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Indiana workforce development leaders Tuesday championed nontraditional ways for Hoosiers to get a job after high school.

Leaders at the first meeting of the Governor’s Workforce Cabinet said if young work seekers decide to take the career route less traveled, there’s help for them.

Daniel Lopez, the cabinet’s chairman, said he wants to make sure everyone who goes through the state system “has a plan in place for graduation, for career that’s meaningful, not just something on paper.”

Employers and state agency leaders on the cabinet also hammered home that it is OK to take a nontraditional career path.

Jená Bellezza of Crown Point is vice president of strategic partnerships and branding for the Indiana Parenting Institute. A member of the cabinet, she said, “So, we’re thinking ‘I gotta do this in order to be able to do that’ as opposed to understanding that even the motive of education system should be preparing us to get a job.”

Ivy Tech Community College of Indiana’s president, Sue Ellspermann, is also a member of the cabinet. She said the college has programs in place to help people take the nontraditional path, but has a problem finding students who want to come to their campuses, sit down and take those classes.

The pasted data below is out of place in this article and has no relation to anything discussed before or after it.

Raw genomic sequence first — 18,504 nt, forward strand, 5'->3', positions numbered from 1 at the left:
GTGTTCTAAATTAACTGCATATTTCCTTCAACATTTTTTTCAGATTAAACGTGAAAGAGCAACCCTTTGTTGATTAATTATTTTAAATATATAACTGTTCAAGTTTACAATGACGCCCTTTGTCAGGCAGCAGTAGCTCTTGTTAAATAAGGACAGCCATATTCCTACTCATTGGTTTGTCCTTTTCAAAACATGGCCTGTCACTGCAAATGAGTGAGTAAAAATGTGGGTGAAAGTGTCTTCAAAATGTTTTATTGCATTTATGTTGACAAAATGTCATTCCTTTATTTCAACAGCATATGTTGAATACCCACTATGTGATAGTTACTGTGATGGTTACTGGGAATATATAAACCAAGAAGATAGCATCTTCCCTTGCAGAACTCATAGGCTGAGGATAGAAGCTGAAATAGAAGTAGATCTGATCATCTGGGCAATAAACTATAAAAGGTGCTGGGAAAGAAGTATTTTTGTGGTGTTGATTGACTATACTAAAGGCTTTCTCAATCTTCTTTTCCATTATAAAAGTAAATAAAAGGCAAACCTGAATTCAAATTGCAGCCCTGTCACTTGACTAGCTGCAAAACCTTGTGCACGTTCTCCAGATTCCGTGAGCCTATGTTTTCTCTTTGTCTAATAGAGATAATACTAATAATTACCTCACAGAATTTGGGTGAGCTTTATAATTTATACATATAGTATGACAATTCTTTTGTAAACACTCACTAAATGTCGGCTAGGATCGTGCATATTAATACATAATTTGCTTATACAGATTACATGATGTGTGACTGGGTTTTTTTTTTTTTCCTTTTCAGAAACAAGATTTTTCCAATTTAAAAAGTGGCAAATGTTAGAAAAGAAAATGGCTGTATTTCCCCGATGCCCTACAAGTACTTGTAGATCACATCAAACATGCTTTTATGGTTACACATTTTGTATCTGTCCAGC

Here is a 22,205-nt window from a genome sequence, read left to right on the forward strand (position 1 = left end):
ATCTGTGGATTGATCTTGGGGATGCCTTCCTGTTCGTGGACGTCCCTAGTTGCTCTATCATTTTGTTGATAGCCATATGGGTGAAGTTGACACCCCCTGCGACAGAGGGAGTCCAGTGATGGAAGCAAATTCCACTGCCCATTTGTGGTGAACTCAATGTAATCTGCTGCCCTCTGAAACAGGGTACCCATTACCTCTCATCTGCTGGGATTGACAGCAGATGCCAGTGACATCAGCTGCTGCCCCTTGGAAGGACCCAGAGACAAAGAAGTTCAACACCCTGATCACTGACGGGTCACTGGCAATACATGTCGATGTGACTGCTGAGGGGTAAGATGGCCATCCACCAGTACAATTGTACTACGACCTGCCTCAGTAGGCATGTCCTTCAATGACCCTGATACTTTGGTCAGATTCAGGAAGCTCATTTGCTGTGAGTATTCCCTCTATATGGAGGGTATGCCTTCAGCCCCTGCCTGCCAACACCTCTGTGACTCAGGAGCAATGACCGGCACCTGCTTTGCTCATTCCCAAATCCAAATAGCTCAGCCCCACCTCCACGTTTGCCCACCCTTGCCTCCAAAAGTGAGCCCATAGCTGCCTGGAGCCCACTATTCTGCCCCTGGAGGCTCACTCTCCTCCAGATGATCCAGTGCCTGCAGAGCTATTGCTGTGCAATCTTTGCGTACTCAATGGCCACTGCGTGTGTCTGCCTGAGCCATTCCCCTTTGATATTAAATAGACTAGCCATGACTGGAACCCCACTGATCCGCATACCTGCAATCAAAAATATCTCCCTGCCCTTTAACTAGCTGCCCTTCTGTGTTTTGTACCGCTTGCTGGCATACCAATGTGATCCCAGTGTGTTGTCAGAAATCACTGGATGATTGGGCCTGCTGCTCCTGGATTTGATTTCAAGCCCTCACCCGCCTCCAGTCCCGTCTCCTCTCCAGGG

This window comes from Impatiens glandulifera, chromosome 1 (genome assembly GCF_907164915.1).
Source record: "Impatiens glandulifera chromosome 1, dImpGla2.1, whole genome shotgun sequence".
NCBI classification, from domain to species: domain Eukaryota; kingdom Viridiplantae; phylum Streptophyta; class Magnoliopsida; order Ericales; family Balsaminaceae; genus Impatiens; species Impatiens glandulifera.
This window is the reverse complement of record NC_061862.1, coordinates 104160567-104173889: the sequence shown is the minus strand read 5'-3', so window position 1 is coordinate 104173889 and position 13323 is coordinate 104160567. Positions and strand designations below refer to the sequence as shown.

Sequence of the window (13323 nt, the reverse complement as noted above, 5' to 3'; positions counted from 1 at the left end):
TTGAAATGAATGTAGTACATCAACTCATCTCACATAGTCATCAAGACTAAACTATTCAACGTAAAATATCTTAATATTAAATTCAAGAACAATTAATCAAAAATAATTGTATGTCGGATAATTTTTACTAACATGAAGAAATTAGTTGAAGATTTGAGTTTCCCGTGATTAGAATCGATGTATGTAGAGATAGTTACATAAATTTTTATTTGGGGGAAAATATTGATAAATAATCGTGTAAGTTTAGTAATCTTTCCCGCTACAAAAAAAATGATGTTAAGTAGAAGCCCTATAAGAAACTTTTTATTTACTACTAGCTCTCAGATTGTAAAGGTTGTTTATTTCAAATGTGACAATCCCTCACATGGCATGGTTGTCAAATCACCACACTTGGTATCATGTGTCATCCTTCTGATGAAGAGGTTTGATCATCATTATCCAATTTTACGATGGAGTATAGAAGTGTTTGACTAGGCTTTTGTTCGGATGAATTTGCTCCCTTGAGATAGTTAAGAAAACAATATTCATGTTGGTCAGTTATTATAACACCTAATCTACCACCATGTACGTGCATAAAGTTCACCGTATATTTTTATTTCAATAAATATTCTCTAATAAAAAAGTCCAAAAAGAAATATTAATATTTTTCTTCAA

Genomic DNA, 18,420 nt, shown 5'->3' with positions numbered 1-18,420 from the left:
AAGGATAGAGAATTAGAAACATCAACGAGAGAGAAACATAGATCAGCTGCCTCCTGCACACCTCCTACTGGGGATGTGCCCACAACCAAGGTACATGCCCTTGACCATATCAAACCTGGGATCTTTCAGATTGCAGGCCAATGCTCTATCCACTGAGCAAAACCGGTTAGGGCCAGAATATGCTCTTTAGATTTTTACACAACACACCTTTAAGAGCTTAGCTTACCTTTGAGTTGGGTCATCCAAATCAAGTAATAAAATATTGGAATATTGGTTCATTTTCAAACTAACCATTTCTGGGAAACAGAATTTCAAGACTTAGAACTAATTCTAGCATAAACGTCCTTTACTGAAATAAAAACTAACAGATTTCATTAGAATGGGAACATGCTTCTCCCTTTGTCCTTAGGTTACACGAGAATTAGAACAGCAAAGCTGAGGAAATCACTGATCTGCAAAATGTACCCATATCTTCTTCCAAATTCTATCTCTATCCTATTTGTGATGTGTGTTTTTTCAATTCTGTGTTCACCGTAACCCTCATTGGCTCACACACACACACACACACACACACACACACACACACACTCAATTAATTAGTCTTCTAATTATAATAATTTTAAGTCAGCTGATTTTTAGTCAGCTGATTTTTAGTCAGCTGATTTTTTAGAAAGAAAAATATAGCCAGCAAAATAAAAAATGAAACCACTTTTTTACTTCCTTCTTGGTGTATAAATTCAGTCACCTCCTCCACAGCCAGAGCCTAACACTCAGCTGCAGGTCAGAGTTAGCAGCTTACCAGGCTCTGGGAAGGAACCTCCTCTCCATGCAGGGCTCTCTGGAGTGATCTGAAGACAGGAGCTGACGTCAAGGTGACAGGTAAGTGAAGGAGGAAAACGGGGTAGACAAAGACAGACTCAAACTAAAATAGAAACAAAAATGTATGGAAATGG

“But, our students don’t know they’re there, whether they’re in high school or whether they’re incumbent workers or those that are underemployed,” said Ellspermann, a Republican who is a former lieutenant governor of Indiana.

The Ivy Tech president said getting the word out about nontraditional programs and jobs is critical, which dovetails into what Maurice Coates sees at his Evansville sheet metal company. The president of CK United said he sees little interest in open jobs at his business.

“There is a need for more young people to join the workforce. They seem to not be energized to the factor of going to work. With us, we need skilled people.”

Beyond promoting the nontraditional paths to work in Indiana, the new cabinet also has other goals.

Lopez, who will be replaced May 7 as Holcomb’s deputy chief of staff, joins several people on Holcomb’s cabinet, which was created in the 2018 legislative session. The cabinet has several goals.

“Alignment with program funding is one,” said Fred Payne, commissioner of the Indiana Department of Workforce Development. “Alignment on career coaching and counseling is another.”

Lopez said, “What we understand is we’re doing a lot of things really well and we’re doing other things we probably should look at for efficacy.”

The new cabinet has assigned action teams. Lopez said as the cabinet could make some policy decisions and decide to present items to the legislature.

The cabinet plans to meet once every two months.

Also on Tuesday, cabinet members noted Indiana’s low unemployment rate. The Indiana Department of Workforce Development said in April that the state’s unemployment rate for March was 3.2 percent, below the national rate of 4.1 percent.